Dubai shares fell amid rising volatility as institutions increasingly attempt to turn a quick profit.
The Dubai Financial Market fell 1.97 per cent to a 14-session low at 1,606 points. The latest losses mean the DFM's General Index has declined for five straight sessions.
Brokers were braced for profit taking in key stocks yesterday following Sunday's late rally, but had hoped buying would continue early on. This did happen, but only for about 15 minutes to take the market to an intraday peak of 1,645 points, or eight point above its opening figure, before sellers took over.
"The market has been more volatile since the turn of the year," said Wadah Al Taha, a financial analyst.
"Over the past few days, there has been a clear change in the behaviour of institutional investors, from a medium to long-term perspective to a short-term outlook. They're increasingly speculating in the market.
"This means more volatility and less stability and so retail investors will be persuaded to operate on an even shorter time horizon, booking narrow profits whenever they can to try and stay ahead."
The continued low volumes mean the market is easier to influence and so institutions have been tempted to try moving stocks.
For example, one unnamed institution bought 18 million Arabtec shares on Sunday at its intraday low price, only to sell five million of these almost immediately as retail investors excitedly bought in to propel the company's share price abruptly upwards. It then plunged again today as the original buyers booked profits.
Meanwhile, Dubai's turnover fell by a quarter to Dh253 million as few buyers were tempted into the market.
Short-term traders helped Arabtec claim top spot for the second day running as Dh109m of the company's shares were offloaded following Sunday's minor gains.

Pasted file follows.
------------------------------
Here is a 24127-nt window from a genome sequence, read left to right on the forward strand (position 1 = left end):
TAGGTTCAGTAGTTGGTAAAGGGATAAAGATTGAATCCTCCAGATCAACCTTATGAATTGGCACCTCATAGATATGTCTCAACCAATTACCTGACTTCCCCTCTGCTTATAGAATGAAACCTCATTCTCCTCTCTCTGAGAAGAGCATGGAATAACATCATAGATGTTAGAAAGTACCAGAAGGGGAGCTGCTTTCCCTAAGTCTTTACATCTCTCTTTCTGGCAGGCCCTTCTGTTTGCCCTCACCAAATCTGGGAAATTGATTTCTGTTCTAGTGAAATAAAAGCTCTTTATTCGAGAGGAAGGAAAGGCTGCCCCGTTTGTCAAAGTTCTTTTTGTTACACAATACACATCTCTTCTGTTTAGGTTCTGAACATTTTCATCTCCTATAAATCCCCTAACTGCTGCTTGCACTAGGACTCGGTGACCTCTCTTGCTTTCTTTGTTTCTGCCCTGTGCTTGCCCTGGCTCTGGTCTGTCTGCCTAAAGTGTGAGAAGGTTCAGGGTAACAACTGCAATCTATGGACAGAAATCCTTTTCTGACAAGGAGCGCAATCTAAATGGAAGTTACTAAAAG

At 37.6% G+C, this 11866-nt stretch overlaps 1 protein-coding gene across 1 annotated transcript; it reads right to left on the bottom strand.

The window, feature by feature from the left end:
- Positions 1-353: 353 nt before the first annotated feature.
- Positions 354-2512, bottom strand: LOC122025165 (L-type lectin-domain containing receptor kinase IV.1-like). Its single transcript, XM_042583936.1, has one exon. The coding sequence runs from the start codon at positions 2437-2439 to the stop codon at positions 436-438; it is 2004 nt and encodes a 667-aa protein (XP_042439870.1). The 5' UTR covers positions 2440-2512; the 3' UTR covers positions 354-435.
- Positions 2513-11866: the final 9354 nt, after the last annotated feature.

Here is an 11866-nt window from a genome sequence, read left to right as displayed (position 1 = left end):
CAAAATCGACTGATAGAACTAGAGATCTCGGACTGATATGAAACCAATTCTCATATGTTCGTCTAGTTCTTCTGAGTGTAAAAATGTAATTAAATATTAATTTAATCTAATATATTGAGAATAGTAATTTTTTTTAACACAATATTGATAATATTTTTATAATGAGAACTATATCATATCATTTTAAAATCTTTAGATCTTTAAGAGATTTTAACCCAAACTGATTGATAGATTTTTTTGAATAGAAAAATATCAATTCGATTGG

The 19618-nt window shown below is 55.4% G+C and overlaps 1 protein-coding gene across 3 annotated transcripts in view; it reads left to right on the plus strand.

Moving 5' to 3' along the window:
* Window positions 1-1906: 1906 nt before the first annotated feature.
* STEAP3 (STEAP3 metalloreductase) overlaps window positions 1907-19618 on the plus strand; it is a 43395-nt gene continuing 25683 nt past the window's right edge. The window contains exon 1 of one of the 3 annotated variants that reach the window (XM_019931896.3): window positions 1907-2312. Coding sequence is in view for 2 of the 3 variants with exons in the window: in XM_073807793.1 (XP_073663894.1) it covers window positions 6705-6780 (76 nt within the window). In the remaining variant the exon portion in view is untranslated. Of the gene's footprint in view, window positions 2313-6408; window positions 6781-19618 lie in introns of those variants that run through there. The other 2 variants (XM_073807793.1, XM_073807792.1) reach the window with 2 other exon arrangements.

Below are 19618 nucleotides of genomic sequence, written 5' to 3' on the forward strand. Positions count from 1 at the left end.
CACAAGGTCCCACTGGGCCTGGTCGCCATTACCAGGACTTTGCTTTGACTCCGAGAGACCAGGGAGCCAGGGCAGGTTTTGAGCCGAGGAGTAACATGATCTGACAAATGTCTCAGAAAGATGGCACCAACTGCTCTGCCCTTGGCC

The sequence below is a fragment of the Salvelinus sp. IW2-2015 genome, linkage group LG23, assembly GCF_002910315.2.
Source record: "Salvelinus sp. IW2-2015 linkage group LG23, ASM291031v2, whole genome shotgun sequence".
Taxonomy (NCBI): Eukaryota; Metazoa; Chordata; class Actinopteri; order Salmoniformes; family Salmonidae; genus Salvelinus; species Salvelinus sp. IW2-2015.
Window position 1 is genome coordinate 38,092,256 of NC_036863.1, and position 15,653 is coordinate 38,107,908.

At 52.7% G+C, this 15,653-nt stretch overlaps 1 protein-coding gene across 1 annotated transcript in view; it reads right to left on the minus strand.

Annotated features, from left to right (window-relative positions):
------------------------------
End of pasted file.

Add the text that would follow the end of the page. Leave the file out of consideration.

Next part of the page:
Emaar also saw trading top Dh100m, while DFM claimed Dh89m, which means this leading trio accounted for 86 per cent of the total market turnover.
"Dividend announcements are imminent and this will differentiate stocks – at the moment there is little difference in the movement of stocks, with most following the same slight downwards trend," said Taha.
"Some people are trying to guess what dividends might be and are buying accordingly."
From a technical perspective, the DFM must reconquer 1,630 points to turn bullish in the short term, according to Shiv Prakash, a Mac Sharaf Securities technical analyst.
The index is in dangerous territory, but should avoid another collapse providing it stays above the critical support of 1,550, he said.
Markets may rebound
The UAE markets may rebound today, with global exchanges expected to surge on the inauguration of the new US President Barack Obama.
"This could spread to our markets, however illogical that may be," said Wadah Al Taha, a financial analyst. "The markets could recover some of the losses of the past two days in the rest of the week, but overall the trend remains flat and slightly down."
Arabtec falls 9.7%
Sunday's heroes faltered badly on the Dubai Financial Market yesterday.
Arabtec fell a near-maximum 9.7 per cent to Dh1.40, while investors' faith in Emaar proved short lived as property developer fell 2.22 per cent to Dh2.20, its lowest close since June 10, 2004.
The other blue chips also toiled, with market leader EmiratesNBD dropping 4.45 per cent to Dh3.43, while DFM Co fell 5.1 per cent to Dh1.11, its joint worst close since listing in March 2007. Dubai Islamic Bank also fell, dropping 3.24 per cent to Dh1.79 as Dubai banks showed little of the bounce enjoyed by their Abu Dhabi counterparts yesterday.
Du was a notable exception, rising 0.48 per cent to Dh2.07. Telecoms companies are typically seen as a safe haven by investors during economic strife because of the sector's predictable earnings and strong cash revenues.
Real estate offers the opposite outlook, investors seem to believe, with Union Properties joining an extensive casualty list after falling 4.41 per cent to Dh0.65, which is a new all time low, while Deyaar is teetering above a similar milestone after dropping 1.92 per cent to Dh0.51.
Shuaa Capital offered some cheer, rising five per cent to Dh1.05 to become Dubai's star performer yesterday, but this improvement must be taken in the context of the stock losing 88 per cent of its value in a little over seven months.
Losers outnumbered gainers 16:7.
Gulf General Investments also bounced back to climb 3.65 per cent to Dh4.25. Dubai's other gainers were little traded stocks such as Ekittatab and Al Firdous.